“Regime change there took eight years, thousands of American and Iraqi lives and nearly a trillion dollars," the president said. "That is not something we can afford to repeat.”

With overwhelming power, U.S. forces were able to swiftly crush Saddam Hussein’s army and declare a quick victory, but managing the sectarian violence that erupted once Saddam was gone was a different story.
 
“The invasion in fact ended up being the easy part," says Jim Thomas of the Center for Strategic and Budgetary Assessments. "The tough part was obviously the occupation. And our forces, while they optimized themselves for fighting another large conventional military, they were really unprepared for dealing with irregular, non-uniformed insurgents and terrorists that they encountered.”
 
That new scenario forced changes in Pentagon policy and practices on the ground, with new manuals on counterinsurgency operations, improved intelligence-gathering, a greater emphasis on cultural understanding, and knowledge of how to deal with improvised explosive devices.
 
But it was the length and the cost of the war that has most shaped the new U.S. defense structure.
 
“What we’ve learned is that occupations in particular are going to be incredibly costly and that there’s probably little appetite on the part of political leaders to undertake large-scale stability operations, counterinsurgency operations, especially if they’re going to be protracted," Thomas says.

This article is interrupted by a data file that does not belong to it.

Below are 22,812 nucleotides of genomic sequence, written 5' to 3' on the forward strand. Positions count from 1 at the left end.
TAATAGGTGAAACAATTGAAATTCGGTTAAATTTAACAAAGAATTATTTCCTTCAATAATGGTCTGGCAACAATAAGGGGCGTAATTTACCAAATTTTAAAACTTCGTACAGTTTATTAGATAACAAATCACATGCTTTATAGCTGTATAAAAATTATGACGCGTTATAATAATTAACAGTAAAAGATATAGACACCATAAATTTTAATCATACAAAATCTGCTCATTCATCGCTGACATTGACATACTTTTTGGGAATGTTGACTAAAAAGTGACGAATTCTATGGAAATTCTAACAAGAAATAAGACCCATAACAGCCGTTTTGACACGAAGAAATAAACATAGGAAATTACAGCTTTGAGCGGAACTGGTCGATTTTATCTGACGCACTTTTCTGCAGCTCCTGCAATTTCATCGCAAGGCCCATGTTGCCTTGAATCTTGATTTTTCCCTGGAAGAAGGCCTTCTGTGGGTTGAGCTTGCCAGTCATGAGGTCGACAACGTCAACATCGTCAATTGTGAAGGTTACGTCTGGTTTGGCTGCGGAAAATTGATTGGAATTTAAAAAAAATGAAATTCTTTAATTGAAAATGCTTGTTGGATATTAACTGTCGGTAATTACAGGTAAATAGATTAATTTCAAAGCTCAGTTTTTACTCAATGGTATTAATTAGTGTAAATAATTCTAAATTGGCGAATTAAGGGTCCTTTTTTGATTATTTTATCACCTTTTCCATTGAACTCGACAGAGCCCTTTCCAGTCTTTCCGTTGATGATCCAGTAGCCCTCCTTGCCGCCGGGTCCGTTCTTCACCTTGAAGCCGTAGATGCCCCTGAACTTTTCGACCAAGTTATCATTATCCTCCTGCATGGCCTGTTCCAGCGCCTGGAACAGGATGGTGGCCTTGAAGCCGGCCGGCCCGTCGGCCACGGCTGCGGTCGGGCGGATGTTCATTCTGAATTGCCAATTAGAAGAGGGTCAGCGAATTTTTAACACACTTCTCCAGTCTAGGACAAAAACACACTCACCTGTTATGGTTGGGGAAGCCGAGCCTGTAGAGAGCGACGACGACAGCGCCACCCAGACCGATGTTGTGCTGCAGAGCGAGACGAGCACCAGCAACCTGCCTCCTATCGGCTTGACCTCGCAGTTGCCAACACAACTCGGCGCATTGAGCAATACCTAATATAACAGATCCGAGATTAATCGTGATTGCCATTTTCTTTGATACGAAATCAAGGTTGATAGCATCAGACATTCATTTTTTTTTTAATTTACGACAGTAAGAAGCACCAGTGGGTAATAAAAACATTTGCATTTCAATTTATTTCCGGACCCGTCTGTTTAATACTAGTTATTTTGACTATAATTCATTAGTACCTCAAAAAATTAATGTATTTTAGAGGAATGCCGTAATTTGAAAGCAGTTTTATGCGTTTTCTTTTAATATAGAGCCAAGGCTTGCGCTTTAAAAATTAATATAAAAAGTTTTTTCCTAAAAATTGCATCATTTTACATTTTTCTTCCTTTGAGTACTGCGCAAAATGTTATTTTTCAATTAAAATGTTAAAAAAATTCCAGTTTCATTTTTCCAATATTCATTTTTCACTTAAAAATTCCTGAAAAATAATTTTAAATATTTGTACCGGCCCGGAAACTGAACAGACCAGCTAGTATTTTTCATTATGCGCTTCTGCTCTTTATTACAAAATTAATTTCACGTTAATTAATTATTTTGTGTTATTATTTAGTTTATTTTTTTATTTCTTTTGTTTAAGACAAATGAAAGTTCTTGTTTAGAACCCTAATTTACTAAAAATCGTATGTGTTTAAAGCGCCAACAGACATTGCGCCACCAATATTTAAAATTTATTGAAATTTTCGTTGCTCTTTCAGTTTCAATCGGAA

With U.S. public opinion turning against big wars, the focus has shifted to less costly surgical approaches that are heavily reliant on unmanned aerial drones, special operations teams, and training partners and allies to handle conflicts in their own regions.
 
The approach raises new questions of whether the lessons of Iraq have made war an easier option than it seemed a decade ago.
Loading timeline...

You May Like

Russian Help on Iran Less Promising on Syria, Ukraine

US-Russian collaboration to secure a deal on Iran's nuclear program has raised hopes of closer cooperation on other world issues More

Video US: Millions Exploited by Vast Fortunes of Human Trafficking

State Department's annual report calls exploitation 'modern slavery,' brutalizing girls, women into prostitution and forcing men, women and children into low-wage jobs across the globe More

US-Ethiopia Relationship Strong, But Complicated

While Ethiopia serves as a valuable security ally and a bulwark against terrorism - the U.S., is a major aid donor and economic stimulator More

This forum has been closed.
Comment Sorting
Comments
     
by: JKF from: Ottawa, Canada
March 15, 2013 6:11 PM
The biggest error the US made in Iraq, once it engaged, was to fight for the continued integrity of Iraq. Iraq should have been broken down into its constituent ethnic people/areas, and once those areas were secured by the particular ethnic grouping, the US should have left. Unfortunately, to please Turkey, and even some US erroneous US influencers, the US fought for the maintenance of the integrity of a state, that should never have been assambled in the first place. As we see now, Iraq continues to disintegrate, much like the fmr Yugoslavia, and other states around the world. States created by divisive imperial borders continue to suffer wars; and we know the rest. Syria is the same type of state, were people were pushed together, by failed empires, against the will of their ethnic groupings. If those ethnic groupings want to form multi-ethnic countries, they will do so by their own will; forced unifications are a recepee for never ending ethnic wars/genocides.